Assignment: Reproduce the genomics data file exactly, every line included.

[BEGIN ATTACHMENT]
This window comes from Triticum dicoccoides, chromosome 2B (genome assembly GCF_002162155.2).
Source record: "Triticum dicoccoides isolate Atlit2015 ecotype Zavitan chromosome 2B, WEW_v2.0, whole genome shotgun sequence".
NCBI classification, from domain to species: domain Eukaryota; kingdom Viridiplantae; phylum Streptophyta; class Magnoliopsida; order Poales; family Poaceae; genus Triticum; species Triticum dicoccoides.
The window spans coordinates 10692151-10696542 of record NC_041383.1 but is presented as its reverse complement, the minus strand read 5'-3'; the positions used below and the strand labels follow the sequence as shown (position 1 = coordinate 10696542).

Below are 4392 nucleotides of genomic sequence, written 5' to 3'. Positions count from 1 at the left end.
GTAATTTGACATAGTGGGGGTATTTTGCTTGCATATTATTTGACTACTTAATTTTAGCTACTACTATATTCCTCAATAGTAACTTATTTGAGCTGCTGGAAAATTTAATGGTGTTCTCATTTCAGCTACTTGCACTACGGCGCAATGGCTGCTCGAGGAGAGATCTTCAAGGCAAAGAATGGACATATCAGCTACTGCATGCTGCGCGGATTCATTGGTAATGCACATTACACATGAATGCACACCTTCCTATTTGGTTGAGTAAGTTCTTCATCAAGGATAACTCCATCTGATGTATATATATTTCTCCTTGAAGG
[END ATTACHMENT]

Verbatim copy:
This window comes from Triticum dicoccoides, chromosome 2B (genome assembly GCF_002162155.2).
Source record: "Triticum dicoccoides isolate Atlit2015 ecotype Zavitan chromosome 2B, WEW_v2.0, whole genome shotgun sequence".
NCBI classification, from domain to species: domain Eukaryota; kingdom Viridiplantae; phylum Streptophyta; class Magnoliopsida; order Poales; family Poaceae; genus Triticum; species Triticum dicoccoides.
The window spans coordinates 10692151-10696542 of record NC_041383.1 but is presented as its reverse complement, the minus strand read 5'-3'; the positions used below and the strand labels follow the sequence as shown (position 1 = coordinate 10696542).

Below are 4392 nucleotides of genomic sequence, written 5' to 3'. Positions count from 1 at the left end.
GTAATTTGACATAGTGGGGGTATTTTGCTTGCATATTATTTGACTACTTAATTTTAGCTACTACTATATTCCTCAATAGTAACTTATTTGAGCTGCTGGAAAATTTAATGGTGTTCTCATTTCAGCTACTTGCACTACGGCGCAATGGCTGCTCGAGGAGAGATCTTCAAGGCAAAGAATGGACATATCAGCTACTGCATGCTGCGCGGATTCATTGGTAATGCACATTACACATGAATGCACACCTTCCTATTTGGTTGAGTAAGTTCTTCATCAAGGATAACTCCATCTGATGTATATATATTTCTCCTTGAAGG